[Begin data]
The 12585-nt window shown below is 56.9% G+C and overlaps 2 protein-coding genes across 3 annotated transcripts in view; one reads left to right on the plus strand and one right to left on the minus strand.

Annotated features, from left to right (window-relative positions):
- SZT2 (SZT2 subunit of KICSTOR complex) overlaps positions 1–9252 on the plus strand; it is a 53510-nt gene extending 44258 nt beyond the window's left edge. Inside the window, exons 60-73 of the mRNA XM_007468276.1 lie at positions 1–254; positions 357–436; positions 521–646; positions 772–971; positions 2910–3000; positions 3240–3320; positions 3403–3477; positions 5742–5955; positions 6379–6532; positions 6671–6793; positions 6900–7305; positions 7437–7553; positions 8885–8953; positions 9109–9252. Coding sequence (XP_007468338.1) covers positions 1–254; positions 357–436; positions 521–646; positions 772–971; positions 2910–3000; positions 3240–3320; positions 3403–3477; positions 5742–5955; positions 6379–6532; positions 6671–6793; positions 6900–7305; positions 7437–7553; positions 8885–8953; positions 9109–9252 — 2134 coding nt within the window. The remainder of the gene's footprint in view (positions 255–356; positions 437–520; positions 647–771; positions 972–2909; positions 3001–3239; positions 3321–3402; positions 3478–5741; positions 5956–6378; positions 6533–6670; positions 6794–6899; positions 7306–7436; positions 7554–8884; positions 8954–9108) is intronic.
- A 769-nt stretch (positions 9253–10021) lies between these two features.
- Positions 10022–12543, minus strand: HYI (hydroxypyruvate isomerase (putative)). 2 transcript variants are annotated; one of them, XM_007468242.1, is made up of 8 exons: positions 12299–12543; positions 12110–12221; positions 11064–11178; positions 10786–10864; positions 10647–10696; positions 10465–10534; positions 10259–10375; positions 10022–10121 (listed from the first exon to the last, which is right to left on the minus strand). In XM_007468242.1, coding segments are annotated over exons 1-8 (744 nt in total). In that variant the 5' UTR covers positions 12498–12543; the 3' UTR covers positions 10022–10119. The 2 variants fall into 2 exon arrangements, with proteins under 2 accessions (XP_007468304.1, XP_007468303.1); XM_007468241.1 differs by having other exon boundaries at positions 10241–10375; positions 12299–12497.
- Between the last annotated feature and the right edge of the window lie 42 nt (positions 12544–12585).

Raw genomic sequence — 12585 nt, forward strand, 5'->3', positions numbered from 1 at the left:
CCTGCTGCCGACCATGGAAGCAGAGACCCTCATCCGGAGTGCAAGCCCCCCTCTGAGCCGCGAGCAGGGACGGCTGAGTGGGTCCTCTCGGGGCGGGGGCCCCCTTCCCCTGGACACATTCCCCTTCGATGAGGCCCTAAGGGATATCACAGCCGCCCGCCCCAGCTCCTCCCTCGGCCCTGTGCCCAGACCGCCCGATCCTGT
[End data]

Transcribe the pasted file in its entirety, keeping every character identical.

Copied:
The 12585-nt window shown below is 56.9% G+C and overlaps 2 protein-coding genes across 3 annotated transcripts in view; one reads left to right on the plus strand and one right to left on the minus strand.

Annotated features, from left to right (window-relative positions):
- SZT2 (SZT2 subunit of KICSTOR complex) overlaps positions 1–9252 on the plus strand; it is a 53510-nt gene extending 44258 nt beyond the window's left edge. Inside the window, exons 60-73 of the mRNA XM_007468276.1 lie at positions 1–254; positions 357–436; positions 521–646; positions 772–971; positions 2910–3000; positions 3240–3320; positions 3403–3477; positions 5742–5955; positions 6379–6532; positions 6671–6793; positions 6900–7305; positions 7437–7553; positions 8885–8953; positions 9109–9252. Coding sequence (XP_007468338.1) covers positions 1–254; positions 357–436; positions 521–646; positions 772–971; positions 2910–3000; positions 3240–3320; positions 3403–3477; positions 5742–5955; positions 6379–6532; positions 6671–6793; positions 6900–7305; positions 7437–7553; positions 8885–8953; positions 9109–9252 — 2134 coding nt within the window. The remainder of the gene's footprint in view (positions 255–356; positions 437–520; positions 647–771; positions 972–2909; positions 3001–3239; positions 3321–3402; positions 3478–5741; positions 5956–6378; positions 6533–6670; positions 6794–6899; positions 7306–7436; positions 7554–8884; positions 8954–9108) is intronic.
- A 769-nt stretch (positions 9253–10021) lies between these two features.
- Positions 10022–12543, minus strand: HYI (hydroxypyruvate isomerase (putative)). 2 transcript variants are annotated; one of them, XM_007468242.1, is made up of 8 exons: positions 12299–12543; positions 12110–12221; positions 11064–11178; positions 10786–10864; positions 10647–10696; positions 10465–10534; positions 10259–10375; positions 10022–10121 (listed from the first exon to the last, which is right to left on the minus strand). In XM_007468242.1, coding segments are annotated over exons 1-8 (744 nt in total). In that variant the 5' UTR covers positions 12498–12543; the 3' UTR covers positions 10022–10119. The 2 variants fall into 2 exon arrangements, with proteins under 2 accessions (XP_007468304.1, XP_007468303.1); XM_007468241.1 differs by having other exon boundaries at positions 10241–10375; positions 12299–12497.
- Between the last annotated feature and the right edge of the window lie 42 nt (positions 12544–12585).

Raw genomic sequence — 12585 nt, forward strand, 5'->3', positions numbered from 1 at the left:
CCTGCTGCCGACCATGGAAGCAGAGACCCTCATCCGGAGTGCAAGCCCCCCTCTGAGCCGCGAGCAGGGACGGCTGAGTGGGTCCTCTCGGGGCGGGGGCCCCCTTCCCCTGGACACATTCCCCTTCGATGAGGCCCTAAGGGATATCACAGCCGCCCGCCCCAGCTCCTCCCTCGGCCCTGTGCCCAGACCGCCCGATCCTGT